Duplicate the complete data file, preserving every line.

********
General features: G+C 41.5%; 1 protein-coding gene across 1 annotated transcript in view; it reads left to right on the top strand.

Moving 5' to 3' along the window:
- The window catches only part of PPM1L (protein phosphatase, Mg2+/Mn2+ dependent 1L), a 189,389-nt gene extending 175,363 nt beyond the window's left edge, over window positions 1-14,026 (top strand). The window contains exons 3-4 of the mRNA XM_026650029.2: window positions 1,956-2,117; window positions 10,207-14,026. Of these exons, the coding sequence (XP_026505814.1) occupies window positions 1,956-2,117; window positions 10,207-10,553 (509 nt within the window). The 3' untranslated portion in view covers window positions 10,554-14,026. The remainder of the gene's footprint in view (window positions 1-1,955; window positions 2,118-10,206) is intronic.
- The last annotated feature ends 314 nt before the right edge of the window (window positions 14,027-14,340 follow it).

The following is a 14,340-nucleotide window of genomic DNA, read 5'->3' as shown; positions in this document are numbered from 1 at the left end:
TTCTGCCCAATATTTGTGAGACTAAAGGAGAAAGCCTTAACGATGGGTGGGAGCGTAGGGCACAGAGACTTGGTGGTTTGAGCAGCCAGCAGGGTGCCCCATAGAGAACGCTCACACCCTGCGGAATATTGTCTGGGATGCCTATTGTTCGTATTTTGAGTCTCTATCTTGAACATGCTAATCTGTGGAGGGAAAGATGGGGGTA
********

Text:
General features: G+C 41.5%; 1 protein-coding gene across 1 annotated transcript in view; it reads left to right on the top strand.

Moving 5' to 3' along the window:
- The window catches only part of PPM1L (protein phosphatase, Mg2+/Mn2+ dependent 1L), a 189,389-nt gene extending 175,363 nt beyond the window's left edge, over window positions 1-14,026 (top strand). The window contains exons 3-4 of the mRNA XM_026650029.2: window positions 1,956-2,117; window positions 10,207-14,026. Of these exons, the coding sequence (XP_026505814.1) occupies window positions 1,956-2,117; window positions 10,207-10,553 (509 nt within the window). The 3' untranslated portion in view covers window positions 10,554-14,026. The remainder of the gene's footprint in view (window positions 1-1,955; window positions 2,118-10,206) is intronic.
- The last annotated feature ends 314 nt before the right edge of the window (window positions 14,027-14,340 follow it).

The following is a 14,340-nucleotide window of genomic DNA, read 5'->3' as shown; positions in this document are numbered from 1 at the left end:
TTCTGCCCAATATTTGTGAGACTAAAGGAGAAAGCCTTAACGATGGGTGGGAGCGTAGGGCACAGAGACTTGGTGGTTTGAGCAGCCAGCAGGGTGCCCCATAGAGAACGCTCACACCCTGCGGAATATTGTCTGGGATGCCTATTGTTCGTATTTTGAGTCTCTATCTTGAACATGCTAATCTGTGGAGGGAAAGATGGGGGTA